April saw a seven-month high in passenger through-flow at Tallinn Airport, with a significant proportion of flights being chartered planes. The development suggests public belief that the cross-border travel situation is improving, as well as a growing desire to travel again, the airport says.
While the school spring break was not accompanied by a significant growth in passenger numbers, Tallinn Airport said, a third of flights were charters.
Airport commercial director Eero Pargmae said: “Regardless of some growth in passenger numbers, we can see that people remain rather cautious when it comes to traveling. Passenger behavior has also changed as a result of the virus crisis – the period of planning and purchasing tickets has at times shortened to just a few weeks, and awareness of the documents and proof needed for traveling has grown.”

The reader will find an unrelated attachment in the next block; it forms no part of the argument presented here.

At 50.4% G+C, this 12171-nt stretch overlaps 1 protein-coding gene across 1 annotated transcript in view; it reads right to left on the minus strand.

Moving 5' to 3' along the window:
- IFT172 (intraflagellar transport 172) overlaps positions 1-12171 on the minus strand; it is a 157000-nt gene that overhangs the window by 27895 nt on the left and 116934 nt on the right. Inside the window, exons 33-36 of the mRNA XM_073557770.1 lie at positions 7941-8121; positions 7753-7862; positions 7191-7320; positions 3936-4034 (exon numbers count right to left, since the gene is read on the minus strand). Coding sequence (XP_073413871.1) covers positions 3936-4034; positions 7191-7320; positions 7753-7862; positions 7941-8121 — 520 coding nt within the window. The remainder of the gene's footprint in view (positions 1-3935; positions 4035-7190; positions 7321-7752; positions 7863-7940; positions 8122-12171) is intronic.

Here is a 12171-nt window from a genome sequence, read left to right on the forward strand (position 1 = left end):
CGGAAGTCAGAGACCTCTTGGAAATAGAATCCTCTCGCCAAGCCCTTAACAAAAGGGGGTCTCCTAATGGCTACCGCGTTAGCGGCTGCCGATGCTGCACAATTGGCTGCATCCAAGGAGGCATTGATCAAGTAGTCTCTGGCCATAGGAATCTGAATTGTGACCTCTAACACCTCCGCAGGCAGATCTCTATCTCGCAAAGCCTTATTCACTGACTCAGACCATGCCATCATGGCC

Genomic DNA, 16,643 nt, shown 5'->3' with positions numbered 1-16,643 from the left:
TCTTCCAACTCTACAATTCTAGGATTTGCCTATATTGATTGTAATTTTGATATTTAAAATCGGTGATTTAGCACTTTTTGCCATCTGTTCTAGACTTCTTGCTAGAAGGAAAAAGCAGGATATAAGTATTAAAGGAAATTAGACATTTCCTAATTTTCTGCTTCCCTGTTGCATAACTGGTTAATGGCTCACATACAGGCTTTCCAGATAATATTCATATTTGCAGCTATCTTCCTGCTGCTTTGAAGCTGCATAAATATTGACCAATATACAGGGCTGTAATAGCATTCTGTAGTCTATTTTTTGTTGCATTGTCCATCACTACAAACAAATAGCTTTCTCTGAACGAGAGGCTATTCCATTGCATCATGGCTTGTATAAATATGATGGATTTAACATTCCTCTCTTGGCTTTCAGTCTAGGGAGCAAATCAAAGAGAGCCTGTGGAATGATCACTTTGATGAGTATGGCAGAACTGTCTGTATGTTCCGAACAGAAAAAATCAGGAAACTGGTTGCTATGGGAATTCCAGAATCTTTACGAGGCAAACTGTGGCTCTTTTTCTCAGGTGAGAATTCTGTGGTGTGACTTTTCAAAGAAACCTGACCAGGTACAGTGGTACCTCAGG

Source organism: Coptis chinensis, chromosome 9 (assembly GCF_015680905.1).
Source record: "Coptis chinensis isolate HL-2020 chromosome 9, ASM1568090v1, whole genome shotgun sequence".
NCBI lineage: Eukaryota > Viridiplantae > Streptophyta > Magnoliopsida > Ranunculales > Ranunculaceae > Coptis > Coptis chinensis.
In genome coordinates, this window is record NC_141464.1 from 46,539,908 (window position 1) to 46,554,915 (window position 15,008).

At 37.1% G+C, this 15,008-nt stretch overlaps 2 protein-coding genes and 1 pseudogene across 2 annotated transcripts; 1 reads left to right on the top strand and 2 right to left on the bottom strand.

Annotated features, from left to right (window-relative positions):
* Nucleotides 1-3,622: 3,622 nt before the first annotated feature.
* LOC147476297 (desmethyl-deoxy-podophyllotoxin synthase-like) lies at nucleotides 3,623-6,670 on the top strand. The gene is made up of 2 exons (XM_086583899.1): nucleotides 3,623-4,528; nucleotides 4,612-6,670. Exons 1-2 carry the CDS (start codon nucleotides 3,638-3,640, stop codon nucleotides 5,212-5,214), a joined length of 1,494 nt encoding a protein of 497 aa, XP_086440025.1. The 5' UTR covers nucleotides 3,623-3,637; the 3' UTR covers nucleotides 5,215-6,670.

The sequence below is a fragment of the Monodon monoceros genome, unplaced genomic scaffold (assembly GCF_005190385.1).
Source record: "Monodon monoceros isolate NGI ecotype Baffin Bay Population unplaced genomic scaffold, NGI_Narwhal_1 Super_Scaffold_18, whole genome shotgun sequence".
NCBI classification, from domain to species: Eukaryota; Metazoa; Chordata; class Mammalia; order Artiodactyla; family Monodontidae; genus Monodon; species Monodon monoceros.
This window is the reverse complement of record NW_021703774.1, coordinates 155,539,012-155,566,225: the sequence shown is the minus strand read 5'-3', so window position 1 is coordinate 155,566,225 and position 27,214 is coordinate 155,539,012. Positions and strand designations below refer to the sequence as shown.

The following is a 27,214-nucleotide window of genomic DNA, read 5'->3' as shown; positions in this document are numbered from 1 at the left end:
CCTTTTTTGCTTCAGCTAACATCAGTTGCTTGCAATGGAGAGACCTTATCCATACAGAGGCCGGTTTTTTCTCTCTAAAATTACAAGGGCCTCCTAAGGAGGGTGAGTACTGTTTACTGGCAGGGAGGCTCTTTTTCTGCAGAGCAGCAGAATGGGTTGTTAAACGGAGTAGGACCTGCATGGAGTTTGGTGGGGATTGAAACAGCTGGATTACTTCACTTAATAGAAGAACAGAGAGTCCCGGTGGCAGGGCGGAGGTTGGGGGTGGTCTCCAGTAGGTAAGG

44,607 passengers passed through Tallinn Airport in April, across 1,636 flights, and the average passenger load factor was 43%.
German airline Lufthansa, Latvia’s state owned carrier airBaltic, along with Finnair, were the most heavily-used flight companies, carrying around 18% of passengers between them, while the fullest planes were operated by Smartlynx, which operated charter flights to Egypt, the Canary Islands and Turkey.
January-April saw 130,649 passengers pass through Tallinn Airport, down by 85% compared with 2019, the last year where the four months all had normal volumes.
5,420 flights took place over the same time-frame, an average of 45 per day, and a 63% drop on two years earlier.
The busiest routes were between Tallinn and Frankfurt, Helsinki and Stockholm, which were 50% full, and routes to Istanbul and Malaga were opened, connecting to a total of 18 destinations. (ERR/Business World Magazine)
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